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Elizabeth Keithley
The Escondido Creek Conservancy renamed its Los Cielos Preserve after longtime board member, Elizabeth Keithley. Courtesy photo
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Conservancy renames preserve to honor board member’s legacy

ESCONDIDO — The Escondido Creek Conservancy has renamed its 906-acre Los Cielos Preserve in honor of one of their dedicated board members, Elizabeth “Betsy” Keithley.

The Keithley Preserve, in the Elfin Forest area, will now serve as a dedication to the conservation legacy that Keithley has created through her advocacy efforts.

“Betsy has been a force at the conservancy,” said Richard Murphy, board president. “She brought a lifelong passion for the outdoors, protecting open space and habitats to her work. The Keithley Preserve would not have been possible without foresight and action to protect neighboring properties.”

Keithley began her involvement with the conservancy shortly after its founding in 1991 and has been an active board member for the last decade. Having grown up during a time when housing developments were being built in the same open spaces she played in as a child, she quickly realized the value of conservation.

The conservancy’s education programs, which now serve nearly 5,000 students annually, are especially important to her as she’s noticed children don’t have the same access or exposure to nature she had growing up. She hopes that their continued exposure to nature will inspire young people to continue the legacy of conservation for generations to come.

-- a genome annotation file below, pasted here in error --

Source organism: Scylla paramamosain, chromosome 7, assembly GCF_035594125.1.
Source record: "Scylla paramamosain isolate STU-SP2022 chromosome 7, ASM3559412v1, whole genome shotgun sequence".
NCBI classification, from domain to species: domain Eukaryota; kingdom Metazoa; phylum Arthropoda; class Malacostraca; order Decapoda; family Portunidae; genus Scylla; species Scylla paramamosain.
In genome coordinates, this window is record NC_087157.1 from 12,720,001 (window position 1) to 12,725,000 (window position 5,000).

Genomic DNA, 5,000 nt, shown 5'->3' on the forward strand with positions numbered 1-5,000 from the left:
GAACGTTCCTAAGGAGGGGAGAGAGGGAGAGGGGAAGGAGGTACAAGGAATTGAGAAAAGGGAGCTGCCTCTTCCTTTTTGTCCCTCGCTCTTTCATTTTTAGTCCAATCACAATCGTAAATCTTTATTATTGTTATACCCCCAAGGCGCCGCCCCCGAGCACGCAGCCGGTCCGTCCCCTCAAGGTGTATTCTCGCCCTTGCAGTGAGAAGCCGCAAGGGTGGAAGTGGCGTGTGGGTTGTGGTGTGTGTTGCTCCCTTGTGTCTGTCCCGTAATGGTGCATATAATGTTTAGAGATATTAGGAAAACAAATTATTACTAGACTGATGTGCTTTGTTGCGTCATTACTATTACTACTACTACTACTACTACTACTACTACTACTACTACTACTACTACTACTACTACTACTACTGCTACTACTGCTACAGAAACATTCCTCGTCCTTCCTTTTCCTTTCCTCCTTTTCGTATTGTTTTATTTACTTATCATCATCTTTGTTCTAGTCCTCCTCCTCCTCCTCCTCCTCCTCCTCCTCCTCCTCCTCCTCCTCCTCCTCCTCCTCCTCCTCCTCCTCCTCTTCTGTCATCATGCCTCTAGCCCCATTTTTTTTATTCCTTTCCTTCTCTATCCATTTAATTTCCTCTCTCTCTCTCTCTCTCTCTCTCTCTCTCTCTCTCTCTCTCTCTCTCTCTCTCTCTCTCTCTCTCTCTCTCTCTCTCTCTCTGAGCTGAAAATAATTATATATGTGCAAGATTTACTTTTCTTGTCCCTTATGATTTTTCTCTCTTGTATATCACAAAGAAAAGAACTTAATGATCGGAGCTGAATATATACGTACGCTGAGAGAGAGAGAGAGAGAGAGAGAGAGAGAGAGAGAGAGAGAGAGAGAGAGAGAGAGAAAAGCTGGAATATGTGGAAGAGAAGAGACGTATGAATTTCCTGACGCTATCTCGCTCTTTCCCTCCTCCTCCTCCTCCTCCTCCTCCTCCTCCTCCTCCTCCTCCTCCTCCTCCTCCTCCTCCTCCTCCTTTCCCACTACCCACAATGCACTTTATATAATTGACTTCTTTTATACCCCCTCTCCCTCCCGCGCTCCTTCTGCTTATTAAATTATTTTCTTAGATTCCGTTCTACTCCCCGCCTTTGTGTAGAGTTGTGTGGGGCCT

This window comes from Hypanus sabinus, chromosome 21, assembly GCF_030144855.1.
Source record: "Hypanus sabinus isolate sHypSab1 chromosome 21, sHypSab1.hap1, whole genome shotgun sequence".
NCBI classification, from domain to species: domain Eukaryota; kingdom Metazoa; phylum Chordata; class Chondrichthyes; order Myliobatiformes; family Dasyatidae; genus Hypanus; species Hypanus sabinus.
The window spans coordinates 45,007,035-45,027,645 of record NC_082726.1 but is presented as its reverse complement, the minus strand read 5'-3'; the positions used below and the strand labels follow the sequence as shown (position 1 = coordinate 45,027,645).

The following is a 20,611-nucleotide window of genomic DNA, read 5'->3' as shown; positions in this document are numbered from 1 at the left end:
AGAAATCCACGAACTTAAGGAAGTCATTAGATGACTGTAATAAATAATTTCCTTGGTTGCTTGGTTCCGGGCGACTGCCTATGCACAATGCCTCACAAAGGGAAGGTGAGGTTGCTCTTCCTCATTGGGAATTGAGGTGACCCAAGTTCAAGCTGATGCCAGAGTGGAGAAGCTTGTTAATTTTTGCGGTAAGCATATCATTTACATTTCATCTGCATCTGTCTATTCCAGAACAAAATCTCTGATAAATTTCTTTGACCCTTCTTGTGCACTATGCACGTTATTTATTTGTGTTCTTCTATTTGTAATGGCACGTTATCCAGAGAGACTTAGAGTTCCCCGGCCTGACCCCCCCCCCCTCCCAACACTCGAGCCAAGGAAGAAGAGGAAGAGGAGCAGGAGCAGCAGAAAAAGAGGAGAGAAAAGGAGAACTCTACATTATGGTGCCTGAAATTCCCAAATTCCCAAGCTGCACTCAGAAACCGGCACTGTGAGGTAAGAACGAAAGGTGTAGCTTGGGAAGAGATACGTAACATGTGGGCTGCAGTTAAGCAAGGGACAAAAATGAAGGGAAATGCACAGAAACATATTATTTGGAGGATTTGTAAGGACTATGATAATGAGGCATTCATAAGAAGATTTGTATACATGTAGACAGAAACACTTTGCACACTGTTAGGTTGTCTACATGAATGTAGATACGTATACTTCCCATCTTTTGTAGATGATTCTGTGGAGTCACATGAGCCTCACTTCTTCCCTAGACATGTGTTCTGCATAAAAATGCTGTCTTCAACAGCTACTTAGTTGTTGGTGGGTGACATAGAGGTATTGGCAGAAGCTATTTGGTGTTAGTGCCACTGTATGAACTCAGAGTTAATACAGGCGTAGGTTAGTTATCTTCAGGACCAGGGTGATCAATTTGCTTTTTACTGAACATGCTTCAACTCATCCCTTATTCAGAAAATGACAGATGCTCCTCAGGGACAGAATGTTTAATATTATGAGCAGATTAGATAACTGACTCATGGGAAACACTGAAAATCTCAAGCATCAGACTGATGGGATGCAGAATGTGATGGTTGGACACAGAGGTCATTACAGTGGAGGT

“I believe that human beings are part of the ecosystem, and therefore, dependent on all the other life forms among which we live and interact,” said Keithley. “These species require natural habitats and humans must preserve them. I am grateful that now I have the opportunity to conserve open space for people and animals to enjoy and live in.”

“The Keithley Preserve is home to a number of diverse ecosystems including oak woodlands, chaparral, riparian, and coastal sage scrub which provides habitat for the federally threatened coastal California gnatcatcher,” said Hannah Walchak, the conservancy’s conservation director. “It’s a jewel of the Elfin Forest area, and only natural we’d rename this after one of our most beloved supporters.”

For more information, visit themissinglynx.org.

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